Writer/Artist/Editor: Gary M. Miller  |  Creators: Archie Goodwin & Peter David 
Editor-in-Chief: Michael Shirley  |  AEIC: Chris Lough
February, 2002

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John Tensen
Xina Kwan

Previously in TENSEN 2099: NO JUSTICE:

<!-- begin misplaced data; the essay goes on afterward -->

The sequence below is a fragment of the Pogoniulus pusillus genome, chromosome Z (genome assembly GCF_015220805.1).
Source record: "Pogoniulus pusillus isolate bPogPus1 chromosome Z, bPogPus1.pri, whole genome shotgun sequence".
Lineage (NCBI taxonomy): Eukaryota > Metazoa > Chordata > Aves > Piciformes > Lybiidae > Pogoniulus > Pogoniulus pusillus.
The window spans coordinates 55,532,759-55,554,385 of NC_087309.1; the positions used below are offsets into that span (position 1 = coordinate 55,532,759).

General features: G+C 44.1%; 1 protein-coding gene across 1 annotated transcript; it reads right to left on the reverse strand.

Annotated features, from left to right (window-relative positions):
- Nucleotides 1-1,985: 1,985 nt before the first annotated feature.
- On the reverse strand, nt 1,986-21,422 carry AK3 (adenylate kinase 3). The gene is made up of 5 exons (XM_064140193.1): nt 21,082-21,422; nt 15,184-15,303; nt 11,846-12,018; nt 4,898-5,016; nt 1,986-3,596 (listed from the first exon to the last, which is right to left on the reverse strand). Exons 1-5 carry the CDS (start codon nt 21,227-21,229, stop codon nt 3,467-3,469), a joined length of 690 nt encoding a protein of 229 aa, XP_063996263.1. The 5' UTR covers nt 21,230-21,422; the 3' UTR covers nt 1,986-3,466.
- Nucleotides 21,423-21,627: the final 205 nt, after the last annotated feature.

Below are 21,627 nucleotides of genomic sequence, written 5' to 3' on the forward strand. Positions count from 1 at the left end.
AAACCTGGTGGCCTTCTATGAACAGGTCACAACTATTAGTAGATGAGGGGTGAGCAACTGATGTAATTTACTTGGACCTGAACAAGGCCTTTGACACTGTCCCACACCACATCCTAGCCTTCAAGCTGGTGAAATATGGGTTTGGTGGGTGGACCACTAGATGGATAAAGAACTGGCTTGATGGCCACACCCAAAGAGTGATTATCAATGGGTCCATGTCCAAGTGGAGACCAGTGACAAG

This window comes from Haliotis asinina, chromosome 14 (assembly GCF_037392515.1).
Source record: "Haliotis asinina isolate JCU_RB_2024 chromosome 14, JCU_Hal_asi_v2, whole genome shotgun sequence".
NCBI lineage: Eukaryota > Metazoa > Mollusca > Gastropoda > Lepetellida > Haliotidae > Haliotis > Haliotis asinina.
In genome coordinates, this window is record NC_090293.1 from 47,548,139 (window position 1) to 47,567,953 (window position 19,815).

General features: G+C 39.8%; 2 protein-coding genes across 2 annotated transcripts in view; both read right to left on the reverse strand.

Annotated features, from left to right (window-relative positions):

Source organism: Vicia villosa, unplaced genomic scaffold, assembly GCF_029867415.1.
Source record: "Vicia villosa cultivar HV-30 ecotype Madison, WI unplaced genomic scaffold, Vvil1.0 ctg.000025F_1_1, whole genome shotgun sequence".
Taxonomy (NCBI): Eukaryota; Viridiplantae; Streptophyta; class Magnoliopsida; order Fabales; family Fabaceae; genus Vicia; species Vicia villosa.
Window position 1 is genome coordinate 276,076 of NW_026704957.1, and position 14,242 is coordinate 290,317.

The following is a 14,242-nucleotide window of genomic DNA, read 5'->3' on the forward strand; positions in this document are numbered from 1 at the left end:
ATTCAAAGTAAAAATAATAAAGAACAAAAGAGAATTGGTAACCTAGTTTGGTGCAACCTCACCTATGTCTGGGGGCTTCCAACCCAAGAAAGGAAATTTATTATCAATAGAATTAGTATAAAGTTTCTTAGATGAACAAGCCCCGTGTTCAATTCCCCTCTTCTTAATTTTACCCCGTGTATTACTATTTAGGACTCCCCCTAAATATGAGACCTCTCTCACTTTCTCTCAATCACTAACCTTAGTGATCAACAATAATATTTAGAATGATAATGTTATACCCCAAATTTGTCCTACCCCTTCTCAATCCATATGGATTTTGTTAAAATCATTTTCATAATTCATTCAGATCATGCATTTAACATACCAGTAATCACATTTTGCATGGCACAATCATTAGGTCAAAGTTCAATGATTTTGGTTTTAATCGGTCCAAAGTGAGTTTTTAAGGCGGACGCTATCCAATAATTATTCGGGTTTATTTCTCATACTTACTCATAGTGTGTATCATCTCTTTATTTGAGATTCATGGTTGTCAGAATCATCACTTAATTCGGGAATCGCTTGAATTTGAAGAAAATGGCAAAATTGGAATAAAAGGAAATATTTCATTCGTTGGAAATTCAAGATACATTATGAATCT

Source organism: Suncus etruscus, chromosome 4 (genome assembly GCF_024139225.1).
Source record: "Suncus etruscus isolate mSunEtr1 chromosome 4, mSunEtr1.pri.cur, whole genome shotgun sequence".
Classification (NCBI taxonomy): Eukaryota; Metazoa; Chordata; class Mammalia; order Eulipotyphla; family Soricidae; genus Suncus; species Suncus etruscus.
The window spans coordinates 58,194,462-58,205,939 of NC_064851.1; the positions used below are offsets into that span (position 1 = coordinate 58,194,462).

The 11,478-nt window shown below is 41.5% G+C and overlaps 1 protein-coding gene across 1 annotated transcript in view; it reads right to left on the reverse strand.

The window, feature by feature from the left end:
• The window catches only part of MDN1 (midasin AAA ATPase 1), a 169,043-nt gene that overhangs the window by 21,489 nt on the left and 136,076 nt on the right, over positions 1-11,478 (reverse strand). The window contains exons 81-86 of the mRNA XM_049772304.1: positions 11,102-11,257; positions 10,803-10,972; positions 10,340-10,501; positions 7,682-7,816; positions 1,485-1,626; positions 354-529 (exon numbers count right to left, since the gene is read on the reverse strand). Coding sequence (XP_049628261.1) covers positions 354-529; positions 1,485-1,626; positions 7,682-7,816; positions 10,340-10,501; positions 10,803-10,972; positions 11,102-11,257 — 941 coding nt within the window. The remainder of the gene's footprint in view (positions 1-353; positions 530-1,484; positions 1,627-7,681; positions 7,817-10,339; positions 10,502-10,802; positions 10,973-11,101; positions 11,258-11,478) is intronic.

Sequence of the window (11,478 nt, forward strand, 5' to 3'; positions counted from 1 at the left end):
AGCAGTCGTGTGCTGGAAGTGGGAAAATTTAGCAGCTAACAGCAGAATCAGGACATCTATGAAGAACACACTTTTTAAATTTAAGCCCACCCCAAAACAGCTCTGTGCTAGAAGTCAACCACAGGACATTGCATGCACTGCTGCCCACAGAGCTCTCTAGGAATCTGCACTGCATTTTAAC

The denizens of the New Universe Earth, the world of Tensen's birth, were at civil war.  The dictatorship headed by Emperor Reed Richards, the Counter-Earth duplicate of Mister Fantastic who calls himself the Brute, instituted a paranormal regime that lasted for many decades.  Tensen, along with Nightmask and the Witness, formed the front of an army that had been building for just as long.  They, together with the human resistance leader Stephen Mark Hazzard, and the many denizens of the Coney Island hideout for Diseased Paranormals, charged the Mount Pittsburgh volcano to take down Richards.  So, too was the apparent goal of the cadre of former employees in Richards' army known as the Collection Agency, whose allegiance actually belongs to another, unseen entity.  But all have found only death, in the form of Tensen's mortal enemy and ally to the Collection Agency, Thanatos--who stood revealed as the Mad Titan, Thanos.